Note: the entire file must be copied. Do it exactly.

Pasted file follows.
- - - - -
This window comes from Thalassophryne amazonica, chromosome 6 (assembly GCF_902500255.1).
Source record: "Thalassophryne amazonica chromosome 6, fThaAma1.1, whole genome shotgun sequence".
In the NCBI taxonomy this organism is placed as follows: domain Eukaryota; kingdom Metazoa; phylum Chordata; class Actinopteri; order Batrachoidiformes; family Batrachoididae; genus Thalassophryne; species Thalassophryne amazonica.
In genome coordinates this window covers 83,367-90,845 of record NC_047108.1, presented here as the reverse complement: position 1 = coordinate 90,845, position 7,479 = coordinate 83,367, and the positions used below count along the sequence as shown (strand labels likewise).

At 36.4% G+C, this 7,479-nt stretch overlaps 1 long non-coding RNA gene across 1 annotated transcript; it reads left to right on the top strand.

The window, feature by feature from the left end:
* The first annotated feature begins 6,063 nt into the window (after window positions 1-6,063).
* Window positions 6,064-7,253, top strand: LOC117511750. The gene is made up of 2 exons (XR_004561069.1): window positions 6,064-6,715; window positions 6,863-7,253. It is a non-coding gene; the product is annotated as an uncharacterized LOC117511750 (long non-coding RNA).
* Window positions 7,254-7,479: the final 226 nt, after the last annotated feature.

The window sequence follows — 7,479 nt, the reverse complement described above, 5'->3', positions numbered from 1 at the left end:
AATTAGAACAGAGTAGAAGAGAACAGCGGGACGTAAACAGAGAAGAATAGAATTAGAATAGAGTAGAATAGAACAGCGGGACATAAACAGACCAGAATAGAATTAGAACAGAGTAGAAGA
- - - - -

This window comes from Thalassophryne amazonica, chromosome 6 (assembly GCF_902500255.1).
Source record: "Thalassophryne amazonica chromosome 6, fThaAma1.1, whole genome shotgun sequence".
In the NCBI taxonomy this organism is placed as follows: domain Eukaryota; kingdom Metazoa; phylum Chordata; class Actinopteri; order Batrachoidiformes; family Batrachoididae; genus Thalassophryne; species Thalassophryne amazonica.
In genome coordinates this window covers 83,367-90,845 of record NC_047108.1, presented here as the reverse complement: position 1 = coordinate 90,845, position 7,479 = coordinate 83,367, and the positions used below count along the sequence as shown (strand labels likewise).

At 36.4% G+C, this 7,479-nt stretch overlaps 1 long non-coding RNA gene across 1 annotated transcript; it reads left to right on the top strand.

The window, feature by feature from the left end:
* The first annotated feature begins 6,063 nt into the window (after window positions 1-6,063).
* Window positions 6,064-7,253, top strand: LOC117511750. The gene is made up of 2 exons (XR_004561069.1): window positions 6,064-6,715; window positions 6,863-7,253. It is a non-coding gene; the product is annotated as an uncharacterized LOC117511750 (long non-coding RNA).
* Window positions 7,254-7,479: the final 226 nt, after the last annotated feature.

The window sequence follows — 7,479 nt, the reverse complement described above, 5'->3', positions numbered from 1 at the left end:
AATTAGAACAGAGTAGAAGAGAACAGCGGGACGTAAACAGAGAAGAATAGAATTAGAATAGAGTAGAATAGAACAGCGGGACATAAACAGACCAGAATAGAATTAGAACAGAGTAGAAGA